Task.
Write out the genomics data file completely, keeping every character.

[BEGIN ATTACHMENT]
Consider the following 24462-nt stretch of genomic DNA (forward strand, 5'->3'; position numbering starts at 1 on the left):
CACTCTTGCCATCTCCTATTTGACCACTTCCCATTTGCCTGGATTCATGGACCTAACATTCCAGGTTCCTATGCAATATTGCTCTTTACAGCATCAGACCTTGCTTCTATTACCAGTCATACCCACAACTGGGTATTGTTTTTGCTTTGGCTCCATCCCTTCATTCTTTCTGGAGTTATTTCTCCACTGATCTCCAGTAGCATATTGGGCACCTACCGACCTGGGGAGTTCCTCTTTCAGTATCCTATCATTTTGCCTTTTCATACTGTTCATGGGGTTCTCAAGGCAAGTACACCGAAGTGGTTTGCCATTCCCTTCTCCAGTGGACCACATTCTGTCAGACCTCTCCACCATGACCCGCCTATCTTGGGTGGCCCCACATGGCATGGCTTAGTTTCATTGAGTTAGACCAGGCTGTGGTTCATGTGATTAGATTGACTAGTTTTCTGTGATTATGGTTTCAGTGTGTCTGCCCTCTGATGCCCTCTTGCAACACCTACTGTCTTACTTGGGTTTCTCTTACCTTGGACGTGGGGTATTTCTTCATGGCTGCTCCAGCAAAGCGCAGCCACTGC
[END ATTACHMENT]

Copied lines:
Consider the following 24462-nt stretch of genomic DNA (forward strand, 5'->3'; position numbering starts at 1 on the left):
CACTCTTGCCATCTCCTATTTGACCACTTCCCATTTGCCTGGATTCATGGACCTAACATTCCAGGTTCCTATGCAATATTGCTCTTTACAGCATCAGACCTTGCTTCTATTACCAGTCATACCCACAACTGGGTATTGTTTTTGCTTTGGCTCCATCCCTTCATTCTTTCTGGAGTTATTTCTCCACTGATCTCCAGTAGCATATTGGGCACCTACCGACCTGGGGAGTTCCTCTTTCAGTATCCTATCATTTTGCCTTTTCATACTGTTCATGGGGTTCTCAAGGCAAGTACACCGAAGTGGTTTGCCATTCCCTTCTCCAGTGGACCACATTCTGTCAGACCTCTCCACCATGACCCGCCTATCTTGGGTGGCCCCACATGGCATGGCTTAGTTTCATTGAGTTAGACCAGGCTGTGGTTCATGTGATTAGATTGACTAGTTTTCTGTGATTATGGTTTCAGTGTGTCTGCCCTCTGATGCCCTCTTGCAACACCTACTGTCTTACTTGGGTTTCTCTTACCTTGGACGTGGGGTATTTCTTCATGGCTGCTCCAGCAAAGCGCAGCCACTGC